Supermarkets cut costs in bid to attract parental cash

SUPERMARKETS are vying for the custom of cash-strapped parents ahead of the start of the new school term – as discount retailer Aldi launched a full school uniform for less than the price of a Big Mac meal.

Stores at war over uniform prices. Picture: Katy McDonnell

Parents can buy a complete clothing set of a round neck sweater, two polo shirts and a skirt or pair of trousers for £4.

By contrast, similar items at mainstream supermarkets Tesco, Asda and Sainsbury’s are around 46 per cent higher, ranging from £6.75 to £7.50.

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Aldi is charging £1.25 for a child’s round neck sweater, while Sainsbury’s and Asda charge £2 and Tesco £3 for such an item. Likewise, trousers or skirts cost from £3 at Sainsbury’s and Asda and from £1.75 at Tesco, while Aldi has the products from £1.50.

The price war follows reports that the German discounter plans to double its UK stores to 1,000.

Meanwhile, mainstream supermarkets such as Tesco – Britain’s biggest retailer – are seeing growth slow as shoppers hit by the economic downturn seek out cheaper options.

In recent years, many schools have loosened uniform policies, giving parents more flexibility on where school clothes can be purchased – such as offering children the option of wearing a plain sweatshirt or jumper rather than a more expensive one emblazoned with the school’s logo.

Anti-poverty campaigners warned of a “direct correlation” between low prices and poor working conditions for manufacturers overseas – although Aldi insists its products are all manufactured in line with its ethical standards policies.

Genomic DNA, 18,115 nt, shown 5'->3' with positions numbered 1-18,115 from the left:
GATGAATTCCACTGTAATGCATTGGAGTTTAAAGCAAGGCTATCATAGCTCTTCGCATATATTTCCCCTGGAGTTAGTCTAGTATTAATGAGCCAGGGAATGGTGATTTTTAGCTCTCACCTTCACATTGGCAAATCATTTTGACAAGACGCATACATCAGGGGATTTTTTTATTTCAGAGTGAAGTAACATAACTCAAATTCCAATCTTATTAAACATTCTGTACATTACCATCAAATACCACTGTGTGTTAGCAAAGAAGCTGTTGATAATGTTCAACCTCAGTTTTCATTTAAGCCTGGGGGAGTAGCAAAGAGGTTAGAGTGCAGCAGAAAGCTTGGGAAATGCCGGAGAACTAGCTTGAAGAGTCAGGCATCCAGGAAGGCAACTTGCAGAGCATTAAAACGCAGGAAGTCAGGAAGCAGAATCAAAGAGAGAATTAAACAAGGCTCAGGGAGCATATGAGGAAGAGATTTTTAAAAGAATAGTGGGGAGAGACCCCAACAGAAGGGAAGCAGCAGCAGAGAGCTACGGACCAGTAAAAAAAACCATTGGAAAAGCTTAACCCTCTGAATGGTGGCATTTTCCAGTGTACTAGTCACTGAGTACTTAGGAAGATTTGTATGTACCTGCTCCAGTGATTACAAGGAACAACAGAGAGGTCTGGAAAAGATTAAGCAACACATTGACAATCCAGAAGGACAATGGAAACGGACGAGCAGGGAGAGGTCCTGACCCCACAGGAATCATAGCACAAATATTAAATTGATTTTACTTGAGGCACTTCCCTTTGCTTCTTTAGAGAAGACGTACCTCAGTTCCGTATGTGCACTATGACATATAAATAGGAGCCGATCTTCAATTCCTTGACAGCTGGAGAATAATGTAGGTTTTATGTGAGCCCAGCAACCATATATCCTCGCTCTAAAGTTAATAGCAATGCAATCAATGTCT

Tina Woolnough, spokeswoman for the National Parent Forum of Scotland, said: “Parents welcome good quality, hard-wearing school uniforms at affordable prices.

“Most schools do have fairly standard uniforms now, which offer flexibility in terms of where they can be purchased. 
That has changed quite a lot over the last few years and school do recognise that families are stretched financially and every penny helps.”

.John Hilary, executive director of anti-poverty charity War on Want, said: “We are not naive and we know that even the high-end producers don’t have to pay good wages.

“However, when you demand such low prices, that forces costs down all the way along the supply chain. There is a necessary correlation between very low prices for consumers and worse conditions for workers.”

Aldi was recently named Britain’s top brand for this year in YouGov’s brand index poll.

A spokeswoman for Aldi said its school uniform range complies with its “social monitoring programme” which, it says, requires audit reports from final production sites to ensure they meet its standards.

Aldi was one of 200 retailers to sign the Accord on Fire and Building Safety for factories in Bangladesh, following the Tazreen Fashions fire in 2012 and the collapse of the Rana Plaza factory in April last year, which together resulted in 1,200 deaths.